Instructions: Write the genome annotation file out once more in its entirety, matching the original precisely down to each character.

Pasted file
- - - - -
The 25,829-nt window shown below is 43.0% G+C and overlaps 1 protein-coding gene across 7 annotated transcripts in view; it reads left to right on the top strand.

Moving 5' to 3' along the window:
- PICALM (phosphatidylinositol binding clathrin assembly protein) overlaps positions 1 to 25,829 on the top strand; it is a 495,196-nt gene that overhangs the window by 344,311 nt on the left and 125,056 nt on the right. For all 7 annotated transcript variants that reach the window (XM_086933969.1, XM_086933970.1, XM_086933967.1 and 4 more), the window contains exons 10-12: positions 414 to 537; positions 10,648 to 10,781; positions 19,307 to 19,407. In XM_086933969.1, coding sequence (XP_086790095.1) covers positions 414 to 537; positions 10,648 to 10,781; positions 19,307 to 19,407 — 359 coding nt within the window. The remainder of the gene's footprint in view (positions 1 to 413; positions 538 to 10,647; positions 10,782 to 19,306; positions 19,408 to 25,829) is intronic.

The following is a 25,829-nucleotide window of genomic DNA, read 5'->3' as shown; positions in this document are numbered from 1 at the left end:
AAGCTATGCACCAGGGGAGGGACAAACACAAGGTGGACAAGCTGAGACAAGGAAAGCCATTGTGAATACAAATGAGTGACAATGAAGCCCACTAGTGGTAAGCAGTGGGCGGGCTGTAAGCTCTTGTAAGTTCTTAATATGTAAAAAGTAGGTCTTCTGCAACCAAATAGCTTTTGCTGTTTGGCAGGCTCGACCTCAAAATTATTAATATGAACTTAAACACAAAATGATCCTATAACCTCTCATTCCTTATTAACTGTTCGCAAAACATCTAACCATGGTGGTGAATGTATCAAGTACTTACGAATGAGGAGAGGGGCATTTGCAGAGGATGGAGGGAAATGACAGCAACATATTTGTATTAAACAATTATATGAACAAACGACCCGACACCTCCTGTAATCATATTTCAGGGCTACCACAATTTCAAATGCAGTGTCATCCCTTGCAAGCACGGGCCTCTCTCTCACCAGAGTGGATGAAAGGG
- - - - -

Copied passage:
The 25,829-nt window shown below is 43.0% G+C and overlaps 1 protein-coding gene across 7 annotated transcripts in view; it reads left to right on the top strand.

Moving 5' to 3' along the window:
- PICALM (phosphatidylinositol binding clathrin assembly protein) overlaps positions 1 to 25,829 on the top strand; it is a 495,196-nt gene that overhangs the window by 344,311 nt on the left and 125,056 nt on the right. For all 7 annotated transcript variants that reach the window (XM_086933969.1, XM_086933970.1, XM_086933967.1 and 4 more), the window contains exons 10-12: positions 414 to 537; positions 10,648 to 10,781; positions 19,307 to 19,407. In XM_086933969.1, coding sequence (XP_086790095.1) covers positions 414 to 537; positions 10,648 to 10,781; positions 19,307 to 19,407 — 359 coding nt within the window. The remainder of the gene's footprint in view (positions 1 to 413; positions 538 to 10,647; positions 10,782 to 19,306; positions 19,408 to 25,829) is intronic.

The following is a 25,829-nucleotide window of genomic DNA, read 5'->3' as shown; positions in this document are numbered from 1 at the left end:
AAGCTATGCACCAGGGGAGGGACAAACACAAGGTGGACAAGCTGAGACAAGGAAAGCCATTGTGAATACAAATGAGTGACAATGAAGCCCACTAGTGGTAAGCAGTGGGCGGGCTGTAAGCTCTTGTAAGTTCTTAATATGTAAAAAGTAGGTCTTCTGCAACCAAATAGCTTTTGCTGTTTGGCAGGCTCGACCTCAAAATTATTAATATGAACTTAAACACAAAATGATCCTATAACCTCTCATTCCTTATTAACTGTTCGCAAAACATCTAACCATGGTGGTGAATGTATCAAGTACTTACGAATGAGGAGAGGGGCATTTGCAGAGGATGGAGGGAAATGACAGCAACATATTTGTATTAAACAATTATATGAACAAACGACCCGACACCTCCTGTAATCATATTTCAGGGCTACCACAATTTCAAATGCAGTGTCATCCCTTGCAAGCACGGGCCTCTCTCTCACCAGAGTGGATGAAAGGG